wild-coast-sun-land-returns-to-communitySun International’s Wild Coast property earned a fine feather in its cap after being awarded a Net Zero Waste rating by an environmental group. The Green Building Council of South Africa congratulated the popular land-based casino for its impressive recycling efforts, whereby it managed to go from 40 tons of waste to none. .

The Wild Coast Sun resort has been waste-free since 2016, however the GBCSA needed to monitor and verify the process for at least a year before awarding the certificate to the property. A professional environmental consultancy company was then called in to perform an external audit. Besides the proof of zero-waste on the property, the casino also had to show that its staff were educated about the long-term benefits of the project via workshops and seminars.

The overall mission of South Africa’s premier casino and hospitality group, Sun International is to eliminate waste that it sends to landfills. It also encourages its suppliers and contractors to do the same.

According to the Grocotts Mail, the Wild Coast Sun has recycled some 600 tons of waste each year since January 2017. This helps create jobs for the local community and also ensures that one of the most pristine coastlines in the world remains protected.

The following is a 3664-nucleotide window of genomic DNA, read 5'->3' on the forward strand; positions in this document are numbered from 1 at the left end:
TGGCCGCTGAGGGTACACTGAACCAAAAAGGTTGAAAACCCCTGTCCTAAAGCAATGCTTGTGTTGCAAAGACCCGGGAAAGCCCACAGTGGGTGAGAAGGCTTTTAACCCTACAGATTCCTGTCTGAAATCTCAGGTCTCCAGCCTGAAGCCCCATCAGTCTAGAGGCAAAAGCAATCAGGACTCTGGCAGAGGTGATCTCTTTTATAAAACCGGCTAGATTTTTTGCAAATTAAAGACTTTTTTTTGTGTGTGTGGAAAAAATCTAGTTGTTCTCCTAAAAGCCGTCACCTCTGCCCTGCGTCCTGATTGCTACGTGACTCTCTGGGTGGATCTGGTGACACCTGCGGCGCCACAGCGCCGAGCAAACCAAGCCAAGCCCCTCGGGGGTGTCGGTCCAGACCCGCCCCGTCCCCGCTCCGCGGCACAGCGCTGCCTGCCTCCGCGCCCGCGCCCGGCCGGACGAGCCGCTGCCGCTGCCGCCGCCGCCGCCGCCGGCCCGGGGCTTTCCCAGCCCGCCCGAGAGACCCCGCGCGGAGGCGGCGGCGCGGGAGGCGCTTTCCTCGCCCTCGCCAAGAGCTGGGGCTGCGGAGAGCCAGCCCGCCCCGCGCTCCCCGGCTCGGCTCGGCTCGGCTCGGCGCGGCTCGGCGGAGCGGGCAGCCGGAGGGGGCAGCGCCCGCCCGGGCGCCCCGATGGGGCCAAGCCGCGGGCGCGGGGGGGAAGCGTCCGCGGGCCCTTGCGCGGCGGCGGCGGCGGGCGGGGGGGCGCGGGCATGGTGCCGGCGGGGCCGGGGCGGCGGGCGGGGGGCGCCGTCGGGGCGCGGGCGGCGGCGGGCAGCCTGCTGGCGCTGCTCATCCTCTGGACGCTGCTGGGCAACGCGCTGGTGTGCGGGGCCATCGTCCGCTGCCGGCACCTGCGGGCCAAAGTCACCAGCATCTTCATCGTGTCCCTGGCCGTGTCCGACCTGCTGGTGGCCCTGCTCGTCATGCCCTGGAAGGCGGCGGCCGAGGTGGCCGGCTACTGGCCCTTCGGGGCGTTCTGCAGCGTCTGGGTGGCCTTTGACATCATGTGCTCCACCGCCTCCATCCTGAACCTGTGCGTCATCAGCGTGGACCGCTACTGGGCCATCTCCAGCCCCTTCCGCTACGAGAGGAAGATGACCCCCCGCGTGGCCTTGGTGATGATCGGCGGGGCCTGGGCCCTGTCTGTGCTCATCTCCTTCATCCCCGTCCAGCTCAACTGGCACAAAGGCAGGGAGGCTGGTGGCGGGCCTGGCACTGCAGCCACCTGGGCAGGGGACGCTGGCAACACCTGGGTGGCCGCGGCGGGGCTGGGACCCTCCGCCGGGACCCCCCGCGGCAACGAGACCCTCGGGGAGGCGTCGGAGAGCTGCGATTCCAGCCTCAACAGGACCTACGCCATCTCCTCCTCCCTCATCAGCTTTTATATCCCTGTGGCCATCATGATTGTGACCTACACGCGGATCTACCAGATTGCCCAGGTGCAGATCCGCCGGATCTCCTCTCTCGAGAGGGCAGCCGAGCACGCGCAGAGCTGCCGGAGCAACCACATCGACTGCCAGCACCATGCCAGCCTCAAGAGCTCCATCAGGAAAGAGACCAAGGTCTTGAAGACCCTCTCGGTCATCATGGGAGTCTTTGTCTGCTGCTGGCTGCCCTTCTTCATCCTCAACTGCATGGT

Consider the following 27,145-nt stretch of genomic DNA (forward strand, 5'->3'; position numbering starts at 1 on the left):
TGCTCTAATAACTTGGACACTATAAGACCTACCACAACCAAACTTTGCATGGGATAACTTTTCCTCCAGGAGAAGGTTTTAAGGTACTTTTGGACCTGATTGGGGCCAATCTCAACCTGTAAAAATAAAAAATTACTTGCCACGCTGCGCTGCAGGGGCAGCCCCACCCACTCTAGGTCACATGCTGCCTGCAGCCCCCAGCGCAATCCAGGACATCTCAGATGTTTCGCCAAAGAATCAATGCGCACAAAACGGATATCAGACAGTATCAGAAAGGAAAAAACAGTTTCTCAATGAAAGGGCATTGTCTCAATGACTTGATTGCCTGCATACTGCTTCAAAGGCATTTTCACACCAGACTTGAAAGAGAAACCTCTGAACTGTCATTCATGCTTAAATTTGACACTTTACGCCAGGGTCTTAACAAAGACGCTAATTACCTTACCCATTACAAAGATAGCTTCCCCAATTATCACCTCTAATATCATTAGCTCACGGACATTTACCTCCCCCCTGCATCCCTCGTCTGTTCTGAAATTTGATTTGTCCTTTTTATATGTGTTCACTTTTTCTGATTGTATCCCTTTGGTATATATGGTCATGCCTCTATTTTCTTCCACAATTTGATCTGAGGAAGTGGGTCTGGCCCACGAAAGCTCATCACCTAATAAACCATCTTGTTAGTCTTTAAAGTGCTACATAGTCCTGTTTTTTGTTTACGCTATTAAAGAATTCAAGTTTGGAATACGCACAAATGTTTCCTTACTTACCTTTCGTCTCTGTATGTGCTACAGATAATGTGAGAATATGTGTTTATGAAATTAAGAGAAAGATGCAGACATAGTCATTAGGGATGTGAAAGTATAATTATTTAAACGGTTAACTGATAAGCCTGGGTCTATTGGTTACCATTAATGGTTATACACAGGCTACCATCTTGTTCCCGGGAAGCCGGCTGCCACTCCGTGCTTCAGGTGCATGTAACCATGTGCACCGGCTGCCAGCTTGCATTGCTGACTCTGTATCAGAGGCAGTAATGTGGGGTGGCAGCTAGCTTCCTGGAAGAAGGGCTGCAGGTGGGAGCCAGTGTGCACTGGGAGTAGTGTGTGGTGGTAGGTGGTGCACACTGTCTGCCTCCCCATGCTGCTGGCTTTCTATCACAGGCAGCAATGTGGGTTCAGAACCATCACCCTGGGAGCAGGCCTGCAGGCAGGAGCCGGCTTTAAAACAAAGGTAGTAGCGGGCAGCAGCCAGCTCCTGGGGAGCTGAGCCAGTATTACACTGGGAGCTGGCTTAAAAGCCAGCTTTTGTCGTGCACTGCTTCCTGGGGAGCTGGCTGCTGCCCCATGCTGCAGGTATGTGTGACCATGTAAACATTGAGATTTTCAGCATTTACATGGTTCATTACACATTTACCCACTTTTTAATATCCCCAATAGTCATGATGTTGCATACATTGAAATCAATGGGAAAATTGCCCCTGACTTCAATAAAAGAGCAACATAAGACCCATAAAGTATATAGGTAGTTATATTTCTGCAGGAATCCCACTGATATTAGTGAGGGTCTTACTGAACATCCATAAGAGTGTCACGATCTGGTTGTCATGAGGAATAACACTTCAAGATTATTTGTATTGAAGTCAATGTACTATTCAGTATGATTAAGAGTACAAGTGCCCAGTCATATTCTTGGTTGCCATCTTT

Some of the steps taken by Wild Coast Sun in its environmental efforts:
• Uses enterprise projects to collect and separate food waste, cartridges, paper, cardboard and batteries.
• Produces compost from food waste and garden cuttings.
• Grows organic vegetable gardens.
• Saves tens of thousands each month by using its own organic vegetables for its hotel and restaurants.
• Donates excess vegetables to local soup kitchens.
• Material waste (eg. beds, hotel furniture, etc) is donated to local communities and charities.
• Most plastic waste is recycled.

“Our approach to sustainability is holistic,” noted Wild Coast Sun’s safety, health and environmental officer, Sonja Stroud. “It is based on the need to protect our natural environment and to save our natural resources, so eliminating the waste we send to landfill is a natural progression of this strategy. To achieve our zero waste goal we had to scrutinise every element of our operation at the Wild Coast. The first step was to get rid of skips and compactors and to sort the waste on site. Now, recycling and repurposing waste lessens our environmental footprint and also assists people living in the communities we do business in through donations of physical products, excess food from our gardens and the creation of new business and employment opportunities.”